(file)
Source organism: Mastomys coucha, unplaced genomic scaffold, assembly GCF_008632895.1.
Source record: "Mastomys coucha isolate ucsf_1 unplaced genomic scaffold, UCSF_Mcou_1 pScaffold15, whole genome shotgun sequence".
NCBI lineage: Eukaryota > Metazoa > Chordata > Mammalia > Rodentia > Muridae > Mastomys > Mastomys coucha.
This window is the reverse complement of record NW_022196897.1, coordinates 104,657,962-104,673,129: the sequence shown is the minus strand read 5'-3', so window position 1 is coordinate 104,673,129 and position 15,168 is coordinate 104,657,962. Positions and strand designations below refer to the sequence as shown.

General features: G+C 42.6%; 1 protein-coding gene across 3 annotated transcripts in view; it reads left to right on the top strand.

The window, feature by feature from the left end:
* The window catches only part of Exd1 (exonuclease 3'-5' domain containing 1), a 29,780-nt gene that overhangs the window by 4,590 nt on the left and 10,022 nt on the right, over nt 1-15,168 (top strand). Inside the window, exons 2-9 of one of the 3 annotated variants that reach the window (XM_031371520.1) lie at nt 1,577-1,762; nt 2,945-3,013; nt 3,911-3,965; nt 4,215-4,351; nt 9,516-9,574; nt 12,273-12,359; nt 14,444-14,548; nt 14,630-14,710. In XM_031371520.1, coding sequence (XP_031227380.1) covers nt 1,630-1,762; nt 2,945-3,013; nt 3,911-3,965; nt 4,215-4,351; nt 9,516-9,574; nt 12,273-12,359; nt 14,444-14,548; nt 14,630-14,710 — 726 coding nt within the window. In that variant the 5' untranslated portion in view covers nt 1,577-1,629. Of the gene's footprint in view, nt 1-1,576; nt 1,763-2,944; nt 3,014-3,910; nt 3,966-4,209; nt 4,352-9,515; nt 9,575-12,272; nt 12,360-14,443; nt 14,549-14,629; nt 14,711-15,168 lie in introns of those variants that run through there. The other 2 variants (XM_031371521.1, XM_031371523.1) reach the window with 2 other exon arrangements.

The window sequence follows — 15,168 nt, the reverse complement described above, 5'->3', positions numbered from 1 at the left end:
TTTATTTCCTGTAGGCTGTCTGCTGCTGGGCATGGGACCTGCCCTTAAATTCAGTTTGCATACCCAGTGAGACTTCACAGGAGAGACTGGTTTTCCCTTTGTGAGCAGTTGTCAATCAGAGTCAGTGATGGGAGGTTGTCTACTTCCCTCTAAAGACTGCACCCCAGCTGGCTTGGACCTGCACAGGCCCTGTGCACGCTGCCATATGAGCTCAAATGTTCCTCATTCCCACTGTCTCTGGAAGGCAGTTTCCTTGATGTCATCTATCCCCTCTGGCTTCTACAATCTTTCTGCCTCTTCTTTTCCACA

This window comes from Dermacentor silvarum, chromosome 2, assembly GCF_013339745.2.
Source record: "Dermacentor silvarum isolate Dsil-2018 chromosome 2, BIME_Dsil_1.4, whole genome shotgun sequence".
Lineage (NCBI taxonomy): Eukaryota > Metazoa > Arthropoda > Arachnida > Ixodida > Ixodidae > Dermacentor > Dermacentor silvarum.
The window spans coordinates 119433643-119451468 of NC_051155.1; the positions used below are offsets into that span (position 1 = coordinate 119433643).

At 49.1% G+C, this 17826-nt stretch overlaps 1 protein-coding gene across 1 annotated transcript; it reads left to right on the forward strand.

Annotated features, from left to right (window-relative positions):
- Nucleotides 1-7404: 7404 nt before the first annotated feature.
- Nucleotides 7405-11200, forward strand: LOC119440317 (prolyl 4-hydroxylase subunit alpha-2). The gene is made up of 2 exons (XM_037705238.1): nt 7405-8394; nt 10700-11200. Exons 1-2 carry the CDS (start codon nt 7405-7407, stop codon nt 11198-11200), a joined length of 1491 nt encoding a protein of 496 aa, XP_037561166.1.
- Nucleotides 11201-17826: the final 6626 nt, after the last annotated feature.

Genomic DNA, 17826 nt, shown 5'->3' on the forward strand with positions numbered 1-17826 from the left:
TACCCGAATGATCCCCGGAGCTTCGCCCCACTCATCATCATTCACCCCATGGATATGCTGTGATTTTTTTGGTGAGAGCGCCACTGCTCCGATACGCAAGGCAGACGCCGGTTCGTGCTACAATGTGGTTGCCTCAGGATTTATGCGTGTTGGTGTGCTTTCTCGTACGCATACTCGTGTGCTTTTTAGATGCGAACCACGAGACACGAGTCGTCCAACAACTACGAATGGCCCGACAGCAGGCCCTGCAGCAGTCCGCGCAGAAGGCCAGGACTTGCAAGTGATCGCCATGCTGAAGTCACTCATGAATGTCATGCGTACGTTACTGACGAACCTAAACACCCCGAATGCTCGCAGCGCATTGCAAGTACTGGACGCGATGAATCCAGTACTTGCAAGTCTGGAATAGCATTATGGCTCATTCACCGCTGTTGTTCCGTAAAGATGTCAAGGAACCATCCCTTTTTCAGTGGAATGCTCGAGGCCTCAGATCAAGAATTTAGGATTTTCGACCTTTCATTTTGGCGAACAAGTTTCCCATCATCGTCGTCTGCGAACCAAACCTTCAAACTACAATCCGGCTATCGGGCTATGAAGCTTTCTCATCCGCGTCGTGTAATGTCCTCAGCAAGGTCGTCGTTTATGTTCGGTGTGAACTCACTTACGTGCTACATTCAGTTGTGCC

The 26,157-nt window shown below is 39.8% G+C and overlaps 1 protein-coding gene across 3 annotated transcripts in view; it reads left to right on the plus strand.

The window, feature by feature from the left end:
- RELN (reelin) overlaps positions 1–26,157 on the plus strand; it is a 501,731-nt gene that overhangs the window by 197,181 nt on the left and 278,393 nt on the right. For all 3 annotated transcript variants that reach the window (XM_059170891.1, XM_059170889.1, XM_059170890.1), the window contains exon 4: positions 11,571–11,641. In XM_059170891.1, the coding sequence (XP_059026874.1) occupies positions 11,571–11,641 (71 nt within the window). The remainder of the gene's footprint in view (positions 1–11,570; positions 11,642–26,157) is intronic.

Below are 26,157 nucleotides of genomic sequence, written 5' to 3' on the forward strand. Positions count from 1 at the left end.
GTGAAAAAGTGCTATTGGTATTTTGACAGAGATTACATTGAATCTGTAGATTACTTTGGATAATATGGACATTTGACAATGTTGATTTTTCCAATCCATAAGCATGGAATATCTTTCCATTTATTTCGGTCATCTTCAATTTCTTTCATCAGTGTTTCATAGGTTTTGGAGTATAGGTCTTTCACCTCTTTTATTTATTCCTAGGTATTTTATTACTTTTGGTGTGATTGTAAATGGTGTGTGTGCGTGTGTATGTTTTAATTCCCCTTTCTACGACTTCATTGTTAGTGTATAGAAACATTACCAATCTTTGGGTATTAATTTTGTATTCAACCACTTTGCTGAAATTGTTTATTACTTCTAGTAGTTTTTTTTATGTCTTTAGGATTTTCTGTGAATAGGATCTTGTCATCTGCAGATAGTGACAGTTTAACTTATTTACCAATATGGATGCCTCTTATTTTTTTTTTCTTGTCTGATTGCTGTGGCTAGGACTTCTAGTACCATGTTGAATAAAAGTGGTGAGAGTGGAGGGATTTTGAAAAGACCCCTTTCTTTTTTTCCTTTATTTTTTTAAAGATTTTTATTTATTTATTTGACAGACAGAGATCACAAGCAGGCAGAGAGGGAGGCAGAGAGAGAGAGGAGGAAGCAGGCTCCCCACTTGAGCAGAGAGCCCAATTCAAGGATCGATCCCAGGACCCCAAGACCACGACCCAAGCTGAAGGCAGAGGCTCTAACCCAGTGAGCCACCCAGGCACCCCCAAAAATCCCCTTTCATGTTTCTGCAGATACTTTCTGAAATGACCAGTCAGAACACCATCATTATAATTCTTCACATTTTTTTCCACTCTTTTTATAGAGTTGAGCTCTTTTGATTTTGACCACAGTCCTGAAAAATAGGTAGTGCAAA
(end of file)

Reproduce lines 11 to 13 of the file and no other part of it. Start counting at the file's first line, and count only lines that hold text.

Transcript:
Source record: "Dermacentor silvarum isolate Dsil-2018 chromosome 2, BIME_Dsil_1.4, whole genome shotgun sequence".
Lineage (NCBI taxonomy): Eukaryota > Metazoa > Arthropoda > Arachnida > Ixodida > Ixodidae > Dermacentor > Dermacentor silvarum.
The window spans coordinates 119433643-119451468 of NC_051155.1; the positions used below are offsets into that span (position 1 = coordinate 119433643).